In music, form refers to the structure of a musical composition or performance. In his book, Worlds of Music, Jeff Todd Titon suggests that a number of organizational elements may determine the formal structure of a piece of music, such as "the arrangement of musical units of rhythm, melody, and/or harmony that show repetition or variation, the arrangement of the instruments (as in the order of solos in a jazz or bluegrass performance), or the way a symphonic piece is orchestrated", among other factors.[1] It is, "the ways in which a composition is shaped to create a meaningful musical experience for the listener."[2]

"Form refers to the largest shape of the composition. Form in music is the result of the interaction of the four structural elements described above [sound, harmony, melody, rhythm]."[3]

These organizational elements may be broken into smaller units called phrases, which express a musical idea but lack sufficient weight to stand alone.[4] Musical form unfolds over time through the expansion and development of these ideas. In tonal harmony, form is articulated primarily through cadences, phrases, and periods.[2] "Form refers to the larger shape of the composition. Form in music is the result of the interaction of the four structural elements," of sound, harmony, melody, and rhythm.[3]

Although, it has been recently stated that form can be present under the influence of musical contour, also known as Contouric Form.[5] In 2017, Scott Saewitz brought attention to this concept by highlighting the occurrence in Anton Webern's Op.16 No.2.

Compositions that do not follow a fixed structure and rely more on improvisation are considered free-form. A fantasia is an example of this.[6] Composer Debussy in 1907 wrote that, "I am more and more convinced that music is not, in essence, a thing that can be cast into a traditional and fixed form. It is made up of colors and rhythms."[7]

Labeling edit

To aid in the process of describing form, musicians have developed a simple system of labeling musical units with letters. In his textbook Listening to Music, professor Craig Wright writes:

The first statement of a musical idea is designated A. Subsequent contrasting sections are labeled B, C, D, and so on. If the first or any other musical unit returns in varied form, then that variation is indicated by a superscript number—A1 and B2, for example. Subdivisions of each large musical unit are shown by lowercase letters (a, b, and so on).[8]

Some writers also use a prime label (such as B′, pronounced "B prime", or B″, pronounced "B double prime") to denote sections that are closely related, but vary slightly.

Levels of organization edit

The founding level of musical form can be divided into two parts:

  • The arrangement of the pulse into unaccented and accented beats, the cells of a measure that, when harmonized, may give rise to a motif or figure.
  • The further organization of such a measure, by repetition and variation, into a true musical phrase having a definite rhythm and duration that may be implied in melody and harmony, defined, for example, by a long final note and a breathing space. This "phrase" may be regarded as the fundamental unit of musical form: it may be broken down into measures of two or three beats, but its distinctive nature will then be lost. Even at this level, the importance of the principles of repetition and contrast, weak and strong, climax and repose, can be seen.[9][a] Thus, form may be understood on three levels of organization. For the purpose of this exposition, these levels can be roughly designated as passage, piece, and cycle.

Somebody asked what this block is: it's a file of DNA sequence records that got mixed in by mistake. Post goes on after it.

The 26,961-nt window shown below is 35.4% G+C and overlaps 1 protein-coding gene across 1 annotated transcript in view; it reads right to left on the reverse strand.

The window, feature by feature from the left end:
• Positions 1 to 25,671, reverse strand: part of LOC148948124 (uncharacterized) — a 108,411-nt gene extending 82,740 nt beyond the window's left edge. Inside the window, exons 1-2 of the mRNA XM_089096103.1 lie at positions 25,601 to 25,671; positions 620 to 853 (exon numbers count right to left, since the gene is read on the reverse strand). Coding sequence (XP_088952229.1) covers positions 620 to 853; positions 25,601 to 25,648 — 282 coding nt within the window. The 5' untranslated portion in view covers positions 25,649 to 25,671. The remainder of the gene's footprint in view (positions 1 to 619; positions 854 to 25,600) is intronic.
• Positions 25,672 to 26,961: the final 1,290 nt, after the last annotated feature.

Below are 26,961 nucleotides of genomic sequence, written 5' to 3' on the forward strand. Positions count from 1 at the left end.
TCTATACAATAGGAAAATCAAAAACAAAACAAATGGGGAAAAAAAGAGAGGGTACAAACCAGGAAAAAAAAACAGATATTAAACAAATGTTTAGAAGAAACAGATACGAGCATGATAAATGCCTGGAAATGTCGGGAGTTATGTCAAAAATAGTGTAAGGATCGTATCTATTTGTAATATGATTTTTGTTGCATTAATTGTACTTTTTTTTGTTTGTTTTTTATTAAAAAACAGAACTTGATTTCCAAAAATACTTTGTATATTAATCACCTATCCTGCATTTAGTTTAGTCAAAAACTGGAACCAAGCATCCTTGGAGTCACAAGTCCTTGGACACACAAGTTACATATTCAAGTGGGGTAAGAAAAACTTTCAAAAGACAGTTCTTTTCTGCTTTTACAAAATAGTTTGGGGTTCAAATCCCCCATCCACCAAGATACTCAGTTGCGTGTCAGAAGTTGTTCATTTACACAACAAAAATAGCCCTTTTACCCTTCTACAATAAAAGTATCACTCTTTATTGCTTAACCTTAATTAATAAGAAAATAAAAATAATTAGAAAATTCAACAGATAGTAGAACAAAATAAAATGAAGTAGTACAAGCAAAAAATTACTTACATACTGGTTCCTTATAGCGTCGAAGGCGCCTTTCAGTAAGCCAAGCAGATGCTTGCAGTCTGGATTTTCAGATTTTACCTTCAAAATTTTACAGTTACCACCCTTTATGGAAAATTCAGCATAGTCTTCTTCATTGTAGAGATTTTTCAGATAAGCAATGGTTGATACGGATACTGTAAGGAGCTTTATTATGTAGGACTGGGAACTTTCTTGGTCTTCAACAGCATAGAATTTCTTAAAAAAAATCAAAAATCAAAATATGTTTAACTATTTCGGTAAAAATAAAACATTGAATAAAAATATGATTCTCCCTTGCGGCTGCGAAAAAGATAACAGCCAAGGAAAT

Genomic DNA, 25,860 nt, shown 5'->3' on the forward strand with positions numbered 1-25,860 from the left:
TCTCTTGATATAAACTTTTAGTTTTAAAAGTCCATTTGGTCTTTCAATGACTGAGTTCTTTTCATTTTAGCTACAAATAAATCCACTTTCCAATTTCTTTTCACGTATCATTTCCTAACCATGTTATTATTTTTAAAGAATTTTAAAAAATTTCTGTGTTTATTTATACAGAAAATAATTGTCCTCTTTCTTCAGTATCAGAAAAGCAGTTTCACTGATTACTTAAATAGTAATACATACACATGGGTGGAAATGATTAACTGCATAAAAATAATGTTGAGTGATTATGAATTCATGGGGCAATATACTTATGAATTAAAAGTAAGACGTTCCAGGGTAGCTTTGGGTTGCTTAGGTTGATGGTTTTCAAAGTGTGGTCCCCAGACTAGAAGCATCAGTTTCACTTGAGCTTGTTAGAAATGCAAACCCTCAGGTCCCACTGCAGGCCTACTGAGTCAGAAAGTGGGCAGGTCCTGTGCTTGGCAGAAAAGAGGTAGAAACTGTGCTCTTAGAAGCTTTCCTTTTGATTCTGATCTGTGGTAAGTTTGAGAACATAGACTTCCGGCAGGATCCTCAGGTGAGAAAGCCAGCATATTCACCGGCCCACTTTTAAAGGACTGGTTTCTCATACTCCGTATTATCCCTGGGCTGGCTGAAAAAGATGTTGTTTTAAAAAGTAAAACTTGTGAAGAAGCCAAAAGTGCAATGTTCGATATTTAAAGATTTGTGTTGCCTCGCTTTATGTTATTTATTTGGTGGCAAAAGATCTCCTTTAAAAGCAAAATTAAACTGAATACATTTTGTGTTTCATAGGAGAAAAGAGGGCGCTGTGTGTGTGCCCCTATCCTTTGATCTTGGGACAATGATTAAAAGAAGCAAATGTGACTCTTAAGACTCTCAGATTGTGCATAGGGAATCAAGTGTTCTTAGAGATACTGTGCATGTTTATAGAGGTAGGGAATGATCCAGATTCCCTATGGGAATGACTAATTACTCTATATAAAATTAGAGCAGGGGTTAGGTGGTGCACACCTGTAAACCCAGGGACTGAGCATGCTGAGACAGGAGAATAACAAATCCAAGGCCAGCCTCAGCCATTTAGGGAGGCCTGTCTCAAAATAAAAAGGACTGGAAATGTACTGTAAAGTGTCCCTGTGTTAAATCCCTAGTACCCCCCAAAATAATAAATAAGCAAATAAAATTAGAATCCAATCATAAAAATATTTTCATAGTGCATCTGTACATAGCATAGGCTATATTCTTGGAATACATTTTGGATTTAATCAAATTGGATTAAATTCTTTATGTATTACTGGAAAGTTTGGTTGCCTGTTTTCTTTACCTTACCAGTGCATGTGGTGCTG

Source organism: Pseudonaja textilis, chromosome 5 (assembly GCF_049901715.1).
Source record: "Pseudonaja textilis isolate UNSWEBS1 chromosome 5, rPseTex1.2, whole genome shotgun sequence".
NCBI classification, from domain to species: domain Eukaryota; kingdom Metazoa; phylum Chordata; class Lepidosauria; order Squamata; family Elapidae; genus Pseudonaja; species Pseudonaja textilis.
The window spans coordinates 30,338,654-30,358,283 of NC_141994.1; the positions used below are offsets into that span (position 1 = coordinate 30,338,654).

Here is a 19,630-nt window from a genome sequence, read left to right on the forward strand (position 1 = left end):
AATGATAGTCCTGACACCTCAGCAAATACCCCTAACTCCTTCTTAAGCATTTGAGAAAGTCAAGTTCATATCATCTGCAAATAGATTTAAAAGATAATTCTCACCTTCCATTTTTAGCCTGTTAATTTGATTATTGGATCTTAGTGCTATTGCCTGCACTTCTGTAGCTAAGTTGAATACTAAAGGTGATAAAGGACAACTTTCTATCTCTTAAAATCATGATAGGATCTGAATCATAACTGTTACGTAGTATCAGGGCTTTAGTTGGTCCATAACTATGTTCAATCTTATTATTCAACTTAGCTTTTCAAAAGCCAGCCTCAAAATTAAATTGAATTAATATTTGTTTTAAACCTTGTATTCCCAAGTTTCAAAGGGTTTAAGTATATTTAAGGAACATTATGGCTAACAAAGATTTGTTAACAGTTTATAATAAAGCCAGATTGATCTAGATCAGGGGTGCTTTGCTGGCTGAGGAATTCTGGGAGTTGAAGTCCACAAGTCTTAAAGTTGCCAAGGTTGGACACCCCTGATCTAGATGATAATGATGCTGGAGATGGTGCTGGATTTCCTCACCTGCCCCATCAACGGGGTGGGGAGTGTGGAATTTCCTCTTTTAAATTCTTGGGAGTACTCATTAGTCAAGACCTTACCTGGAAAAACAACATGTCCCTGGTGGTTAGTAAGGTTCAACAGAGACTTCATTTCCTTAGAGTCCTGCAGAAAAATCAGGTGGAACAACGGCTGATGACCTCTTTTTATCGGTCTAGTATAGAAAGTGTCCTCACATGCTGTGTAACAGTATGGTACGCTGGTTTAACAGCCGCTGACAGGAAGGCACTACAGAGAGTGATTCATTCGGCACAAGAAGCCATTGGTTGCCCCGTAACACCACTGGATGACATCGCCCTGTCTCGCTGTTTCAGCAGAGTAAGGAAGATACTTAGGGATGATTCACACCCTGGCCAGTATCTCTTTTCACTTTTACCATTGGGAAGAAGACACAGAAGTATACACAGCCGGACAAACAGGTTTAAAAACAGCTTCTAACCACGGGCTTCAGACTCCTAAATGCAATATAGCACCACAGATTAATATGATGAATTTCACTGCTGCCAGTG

Passage edit

The smallest level of construction concerns the way musical phrases are organized into musical sentences and "paragraphs" such as the verse of a song. This may be compared to, and is often decided by, the verse form or meter of the words or the steps of a dance.

For example, the twelve bar blues is a specific verse form, while common meter is found in many hymns and ballads and, again, the Elizabethan galliard, like many dances, requires a certain rhythm, pace and length of melody to fit its repeating pattern of steps. Simpler styles of music may be more or less wholly defined at this level of form, which therefore does not differ greatly from the loose sense first mentioned and which may carry with it rhythmic, harmonic, timbral, occasional and melodic conventions.

Piece (or movement) edit

The next level concerns the entire structure of any single self-contained musical piece or movement. If the hymn, ballad, blues or dance alluded to above simply repeats the same musical material indefinitely then the piece is said to be in strophic form overall. If it repeats with distinct, sustained changes each time, for instance in setting, ornamentation or instrumentation, then the piece is a theme and variations. If two distinctly different themes are alternated indefinitely, as in a song alternating verse and chorus or in the alternating slow and fast sections of the Hungarian czardas, then this gives rise to a simple binary form. If the theme is played (perhaps twice), then a new theme is introduced, the piece then closing with a return to the first theme, we have a simple ternary form.

Great arguments and misunderstanding can be generated by such terms as 'ternary' and 'binary', as a complex piece may have elements of both at different organizational levels.[citation needed] A minuet, like any Baroque dance, generally had a simple binary structure (AABB), however, this was frequently extended by the introduction of another minuet arranged for solo instruments (called the trio), after which the first was repeated again and the piece ended—this is a ternary form—ABA: the piece is binary on the lower compositional level but ternary on the higher. Organisational levels are not clearly and universally defined in western musicology, while words like "section" and "passage" are used at different levels by different scholars whose definitions, as Schlanker[full citation needed] points out, cannot keep pace with the myriad innovations and variations devised by musicians.